Does the employer have at least five employees? (Gov’t Code 12926(d)? (note, even if you intend to sue for termination in violation of public policy using age as your predicate basis, 5 employees is the minimum);

Is the prospective employer a religious corporation? (note that hospitals and health care facilities open to the public are subject to FEHA even if they are owned by or affiliated with religious groups. Gov’t Code 12926(c). If so, FEHA protection is not available.

Am I an employee? Independent contractors may sue under other laws, such as the Unruh Civil Rights Act, but not under the Government Code. Even if your employer considers you an independent contractor, consider whether you are properly classified.

If I am an employee, or want to become one, have I filled out an employment application and do I have the basic qualifications for the job I am being denied? Levy vs. Regents of U of California, 199 CA3d 1334,(1988).

Have I been denied benefits of employment based on age? in one case, refusal to grant educational allowances to workers over 50 did not violate the law, so the legislature re-classified the law to prohibit this. Esberg vs. Union Oil of CA, 29C4th 262, 268 (2002).

Have I been retaliated against for opposing age discrimination either against myself or another worker? if so, you may have a claim for retaliation. This is prohibited both by the common law and the Government Code. Retaliatory actions may include salary cuts, demotions, transfer, adverse performance evaluations, removal of titles and responsibilities,

Have I been replaced by a younger or older worker? if the latter, there may be no basis to claim discrimination based on age. Guz vs. Bechtel National. However, if there is other evidence of discrimination, then this fact alone will not defeat your claim.

My employer claims it is “down sizing”. Is this a defense?  A bona fide lay off may still contain evidence that older workers were selected. Many companies try to defend against these allegations by producing age-specific matrix-style information of lay offs. We find these incomplete and in many cases suspect and challenge the companies to provide back up data. We are also highly suspicious when subjective criteria are used to determine who shall be laid off (vs objective criteria such as production line statistics).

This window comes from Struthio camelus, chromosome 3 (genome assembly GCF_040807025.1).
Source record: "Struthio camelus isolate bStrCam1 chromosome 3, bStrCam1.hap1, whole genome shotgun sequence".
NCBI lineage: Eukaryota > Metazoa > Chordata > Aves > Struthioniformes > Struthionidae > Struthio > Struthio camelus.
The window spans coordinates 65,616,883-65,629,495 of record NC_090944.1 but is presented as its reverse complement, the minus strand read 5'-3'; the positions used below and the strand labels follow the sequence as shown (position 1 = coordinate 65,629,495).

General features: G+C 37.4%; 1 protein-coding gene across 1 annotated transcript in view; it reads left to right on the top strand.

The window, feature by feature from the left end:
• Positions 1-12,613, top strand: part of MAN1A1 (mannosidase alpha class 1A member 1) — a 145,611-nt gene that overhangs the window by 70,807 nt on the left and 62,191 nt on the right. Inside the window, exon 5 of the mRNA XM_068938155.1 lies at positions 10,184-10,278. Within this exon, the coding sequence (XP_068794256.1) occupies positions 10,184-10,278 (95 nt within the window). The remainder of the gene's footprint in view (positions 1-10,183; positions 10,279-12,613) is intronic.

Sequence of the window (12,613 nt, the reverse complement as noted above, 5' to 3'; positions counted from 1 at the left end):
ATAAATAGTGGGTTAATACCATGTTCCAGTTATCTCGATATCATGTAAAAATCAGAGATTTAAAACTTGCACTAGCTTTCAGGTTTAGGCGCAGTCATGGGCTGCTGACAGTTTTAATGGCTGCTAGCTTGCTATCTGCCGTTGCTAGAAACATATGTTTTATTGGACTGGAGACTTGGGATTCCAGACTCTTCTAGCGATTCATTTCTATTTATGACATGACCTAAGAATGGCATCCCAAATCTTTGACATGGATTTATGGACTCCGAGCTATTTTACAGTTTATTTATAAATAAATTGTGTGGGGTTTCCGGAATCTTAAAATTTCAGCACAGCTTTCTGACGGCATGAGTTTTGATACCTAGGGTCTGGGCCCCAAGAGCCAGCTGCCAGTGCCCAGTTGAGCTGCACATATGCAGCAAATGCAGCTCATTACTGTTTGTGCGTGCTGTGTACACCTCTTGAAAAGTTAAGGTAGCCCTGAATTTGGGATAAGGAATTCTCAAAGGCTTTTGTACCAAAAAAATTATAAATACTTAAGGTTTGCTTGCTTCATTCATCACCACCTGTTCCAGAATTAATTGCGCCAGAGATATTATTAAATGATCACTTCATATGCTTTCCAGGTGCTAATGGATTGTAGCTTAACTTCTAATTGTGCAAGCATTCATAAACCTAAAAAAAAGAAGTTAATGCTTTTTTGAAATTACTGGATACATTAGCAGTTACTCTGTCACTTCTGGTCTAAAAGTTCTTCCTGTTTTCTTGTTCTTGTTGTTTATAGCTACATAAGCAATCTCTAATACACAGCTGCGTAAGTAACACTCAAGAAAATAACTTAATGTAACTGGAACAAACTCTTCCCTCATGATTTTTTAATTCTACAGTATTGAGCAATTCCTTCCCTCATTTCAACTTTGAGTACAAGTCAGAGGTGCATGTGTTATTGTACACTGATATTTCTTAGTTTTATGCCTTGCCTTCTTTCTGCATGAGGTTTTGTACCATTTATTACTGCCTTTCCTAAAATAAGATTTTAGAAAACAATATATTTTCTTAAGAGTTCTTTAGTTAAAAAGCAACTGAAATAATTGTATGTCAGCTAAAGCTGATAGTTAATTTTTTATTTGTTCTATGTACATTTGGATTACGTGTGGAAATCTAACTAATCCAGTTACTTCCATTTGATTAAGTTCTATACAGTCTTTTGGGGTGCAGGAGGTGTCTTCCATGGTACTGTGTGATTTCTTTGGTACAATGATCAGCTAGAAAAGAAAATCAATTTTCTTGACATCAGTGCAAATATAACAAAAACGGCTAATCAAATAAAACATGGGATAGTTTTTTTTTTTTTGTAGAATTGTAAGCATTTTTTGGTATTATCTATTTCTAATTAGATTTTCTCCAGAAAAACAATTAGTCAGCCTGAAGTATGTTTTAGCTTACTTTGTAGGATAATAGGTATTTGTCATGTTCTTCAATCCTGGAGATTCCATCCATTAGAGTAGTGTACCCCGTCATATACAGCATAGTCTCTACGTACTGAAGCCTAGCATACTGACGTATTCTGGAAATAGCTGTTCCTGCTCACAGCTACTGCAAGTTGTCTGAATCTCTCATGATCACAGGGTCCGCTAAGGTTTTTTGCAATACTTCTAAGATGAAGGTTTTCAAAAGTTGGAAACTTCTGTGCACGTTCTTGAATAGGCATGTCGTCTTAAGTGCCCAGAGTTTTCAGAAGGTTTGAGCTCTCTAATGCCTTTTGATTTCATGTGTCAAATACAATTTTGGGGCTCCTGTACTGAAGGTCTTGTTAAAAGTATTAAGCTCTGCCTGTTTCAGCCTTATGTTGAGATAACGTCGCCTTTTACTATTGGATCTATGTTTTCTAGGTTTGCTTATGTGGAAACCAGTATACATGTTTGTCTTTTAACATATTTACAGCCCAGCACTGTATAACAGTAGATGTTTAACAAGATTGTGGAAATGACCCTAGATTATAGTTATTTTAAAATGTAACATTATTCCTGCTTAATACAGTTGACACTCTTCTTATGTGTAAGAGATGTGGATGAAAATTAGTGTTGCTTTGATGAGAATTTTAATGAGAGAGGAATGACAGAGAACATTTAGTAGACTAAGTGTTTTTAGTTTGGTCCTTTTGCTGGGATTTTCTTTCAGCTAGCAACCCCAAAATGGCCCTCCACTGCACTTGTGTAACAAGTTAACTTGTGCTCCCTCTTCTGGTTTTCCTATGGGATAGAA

Am I required to retire at a certain age? If so, the practice is certainly suspect and are generally unenforceable. In a recent case we handled, an employee alleged violations of the law because the “home”country (Korea) allegedly had an age 58 mandatory retirement policy which the local corporation attempted to enforce in Los Angeles County. There are some exceptions, however, such as tenured faculty (provided the school has a policy permitting re-employment on a year to year basis, physicans aged 70 employed by a professional medical corporations with terms for compulsory retirement, and persons age 65 who were employed for two years as a “bona fide executive” or held a high-ranking policy making position.” are who are entitled to annual retirement benefits of at least $27,000.

Finally, if you feel you’ve been retaliated against for complaining about age discrimination, you are entitled to relief under California Government Code Section 12940(h). In some cases, a related business partner may join in or assist in age discrimination (say a cosmetics manufacturer only wants “young” sales associates to be sent to their in-store counter). Even though they are not your employer,, they may be found liable for aiding and abetting or conspiracy to violated the law.

Age claims may be subject to arbitration agreements you signed at your workplace. A careful reading of the agreement is needed to assure its compliance with several key California decisions, such as Armendirez.

Have I signed a waiver or release of an age claim? If so, was that done knowingly and voluntarily? Skrbine vs. Fleming Cos, 45 CA4th 1353, 1366 (1996). Note, the OWBPA (Older Worker’s Benefits Protection Act, imposes detailed requirements for enforceable waivers of ADEA claims, but does not apply to state laws like FEHA.

Danz & Associates practices employment law throughout California, representing employees only. This blog should be considered educational not legal in nature. Let us hear from you concerning your situation!